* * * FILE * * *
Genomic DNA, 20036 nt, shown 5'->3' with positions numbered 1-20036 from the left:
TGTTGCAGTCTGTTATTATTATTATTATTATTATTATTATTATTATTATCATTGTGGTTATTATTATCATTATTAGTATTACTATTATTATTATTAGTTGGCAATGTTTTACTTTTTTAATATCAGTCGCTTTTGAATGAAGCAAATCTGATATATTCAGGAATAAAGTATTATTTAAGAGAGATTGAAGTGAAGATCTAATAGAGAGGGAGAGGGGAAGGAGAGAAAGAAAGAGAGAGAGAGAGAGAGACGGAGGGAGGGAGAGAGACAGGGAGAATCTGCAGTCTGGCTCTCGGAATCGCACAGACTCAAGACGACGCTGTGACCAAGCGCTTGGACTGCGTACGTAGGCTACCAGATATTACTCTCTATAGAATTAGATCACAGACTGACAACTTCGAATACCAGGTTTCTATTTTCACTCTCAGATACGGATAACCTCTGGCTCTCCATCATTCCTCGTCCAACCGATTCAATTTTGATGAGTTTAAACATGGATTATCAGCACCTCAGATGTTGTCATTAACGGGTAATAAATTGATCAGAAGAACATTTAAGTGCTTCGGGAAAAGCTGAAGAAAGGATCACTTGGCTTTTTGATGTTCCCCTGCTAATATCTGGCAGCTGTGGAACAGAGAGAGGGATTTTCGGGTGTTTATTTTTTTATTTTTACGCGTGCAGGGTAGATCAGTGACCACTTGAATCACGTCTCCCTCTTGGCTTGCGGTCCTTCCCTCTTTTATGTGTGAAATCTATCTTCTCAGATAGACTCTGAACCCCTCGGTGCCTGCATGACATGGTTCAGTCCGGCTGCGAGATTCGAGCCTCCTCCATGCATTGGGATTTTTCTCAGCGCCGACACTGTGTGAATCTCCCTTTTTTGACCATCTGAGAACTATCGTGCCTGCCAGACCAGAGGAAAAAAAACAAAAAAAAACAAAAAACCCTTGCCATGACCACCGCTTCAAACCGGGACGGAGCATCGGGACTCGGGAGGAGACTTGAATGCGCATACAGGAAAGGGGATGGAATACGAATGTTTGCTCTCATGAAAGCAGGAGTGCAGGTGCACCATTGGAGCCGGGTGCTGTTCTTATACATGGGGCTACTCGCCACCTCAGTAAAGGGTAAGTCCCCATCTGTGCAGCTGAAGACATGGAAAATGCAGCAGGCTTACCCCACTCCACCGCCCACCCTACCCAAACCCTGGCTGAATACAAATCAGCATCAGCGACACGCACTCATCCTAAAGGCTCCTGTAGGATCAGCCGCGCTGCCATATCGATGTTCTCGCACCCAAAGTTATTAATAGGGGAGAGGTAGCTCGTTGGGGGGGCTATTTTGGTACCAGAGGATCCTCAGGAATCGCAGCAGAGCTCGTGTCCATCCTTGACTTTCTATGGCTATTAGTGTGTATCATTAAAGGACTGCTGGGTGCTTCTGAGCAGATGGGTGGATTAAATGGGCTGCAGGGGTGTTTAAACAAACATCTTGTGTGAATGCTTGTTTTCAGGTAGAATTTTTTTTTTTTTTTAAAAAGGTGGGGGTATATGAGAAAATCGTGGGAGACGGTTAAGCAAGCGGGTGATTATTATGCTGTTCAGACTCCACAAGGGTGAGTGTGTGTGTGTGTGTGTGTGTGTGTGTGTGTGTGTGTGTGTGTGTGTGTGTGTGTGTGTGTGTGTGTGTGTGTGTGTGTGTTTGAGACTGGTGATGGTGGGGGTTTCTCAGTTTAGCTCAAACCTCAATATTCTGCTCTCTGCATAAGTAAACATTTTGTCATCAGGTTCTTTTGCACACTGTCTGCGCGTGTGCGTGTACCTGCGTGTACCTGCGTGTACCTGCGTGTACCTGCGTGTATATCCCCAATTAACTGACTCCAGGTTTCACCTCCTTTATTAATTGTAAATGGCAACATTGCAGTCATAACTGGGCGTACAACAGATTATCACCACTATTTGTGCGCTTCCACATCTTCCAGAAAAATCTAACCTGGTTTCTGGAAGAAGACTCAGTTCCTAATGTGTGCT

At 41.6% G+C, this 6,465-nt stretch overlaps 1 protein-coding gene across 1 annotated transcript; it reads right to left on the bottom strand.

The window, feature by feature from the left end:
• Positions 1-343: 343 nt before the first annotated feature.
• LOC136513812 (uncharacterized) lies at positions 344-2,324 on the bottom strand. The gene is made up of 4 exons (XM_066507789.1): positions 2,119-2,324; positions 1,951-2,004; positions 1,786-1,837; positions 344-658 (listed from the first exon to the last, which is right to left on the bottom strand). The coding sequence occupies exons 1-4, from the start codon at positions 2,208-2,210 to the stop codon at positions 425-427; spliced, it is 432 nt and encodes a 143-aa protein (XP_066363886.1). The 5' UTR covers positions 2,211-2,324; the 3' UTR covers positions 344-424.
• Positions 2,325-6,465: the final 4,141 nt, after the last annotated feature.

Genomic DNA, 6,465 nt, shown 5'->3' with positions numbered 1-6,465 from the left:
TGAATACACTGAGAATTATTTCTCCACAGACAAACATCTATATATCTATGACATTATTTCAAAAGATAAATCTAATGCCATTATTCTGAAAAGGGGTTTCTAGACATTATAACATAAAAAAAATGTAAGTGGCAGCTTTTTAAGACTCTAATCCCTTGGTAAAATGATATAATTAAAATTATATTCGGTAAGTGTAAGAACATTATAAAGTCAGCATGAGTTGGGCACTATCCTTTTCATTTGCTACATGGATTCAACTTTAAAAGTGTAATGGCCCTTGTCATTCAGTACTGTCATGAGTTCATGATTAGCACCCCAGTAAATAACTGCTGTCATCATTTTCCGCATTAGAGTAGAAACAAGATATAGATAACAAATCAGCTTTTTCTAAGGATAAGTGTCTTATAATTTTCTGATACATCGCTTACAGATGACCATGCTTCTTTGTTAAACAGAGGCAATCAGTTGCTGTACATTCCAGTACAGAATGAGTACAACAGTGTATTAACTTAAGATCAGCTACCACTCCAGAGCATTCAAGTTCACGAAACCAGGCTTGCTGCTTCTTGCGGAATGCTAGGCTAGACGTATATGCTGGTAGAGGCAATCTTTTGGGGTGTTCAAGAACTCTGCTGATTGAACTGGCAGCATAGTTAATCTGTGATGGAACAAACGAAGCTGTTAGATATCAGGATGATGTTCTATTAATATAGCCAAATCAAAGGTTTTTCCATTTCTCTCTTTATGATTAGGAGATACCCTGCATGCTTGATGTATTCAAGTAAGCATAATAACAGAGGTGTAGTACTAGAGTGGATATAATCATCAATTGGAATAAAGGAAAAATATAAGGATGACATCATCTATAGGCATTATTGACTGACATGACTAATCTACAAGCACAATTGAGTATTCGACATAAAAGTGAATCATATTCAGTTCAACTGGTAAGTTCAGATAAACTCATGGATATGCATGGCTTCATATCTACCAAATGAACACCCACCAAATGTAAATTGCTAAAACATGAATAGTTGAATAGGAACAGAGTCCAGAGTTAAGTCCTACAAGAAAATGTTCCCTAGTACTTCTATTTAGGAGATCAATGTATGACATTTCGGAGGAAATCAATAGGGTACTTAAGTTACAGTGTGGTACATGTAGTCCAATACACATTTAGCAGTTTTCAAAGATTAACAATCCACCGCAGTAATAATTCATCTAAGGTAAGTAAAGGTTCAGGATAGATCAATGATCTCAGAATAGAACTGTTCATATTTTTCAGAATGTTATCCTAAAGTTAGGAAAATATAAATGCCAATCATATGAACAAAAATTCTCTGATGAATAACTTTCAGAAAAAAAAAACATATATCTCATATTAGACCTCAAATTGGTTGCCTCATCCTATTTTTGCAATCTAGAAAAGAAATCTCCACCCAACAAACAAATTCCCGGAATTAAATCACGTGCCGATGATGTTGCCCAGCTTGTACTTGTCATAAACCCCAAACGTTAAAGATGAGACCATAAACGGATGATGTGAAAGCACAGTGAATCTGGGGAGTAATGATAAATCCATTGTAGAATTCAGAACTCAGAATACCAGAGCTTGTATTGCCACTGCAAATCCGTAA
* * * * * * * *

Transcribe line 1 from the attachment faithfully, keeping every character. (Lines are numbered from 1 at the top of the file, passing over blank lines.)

Genomic DNA, 20036 nt, shown 5'->3' with positions numbered 1-20036 from the left: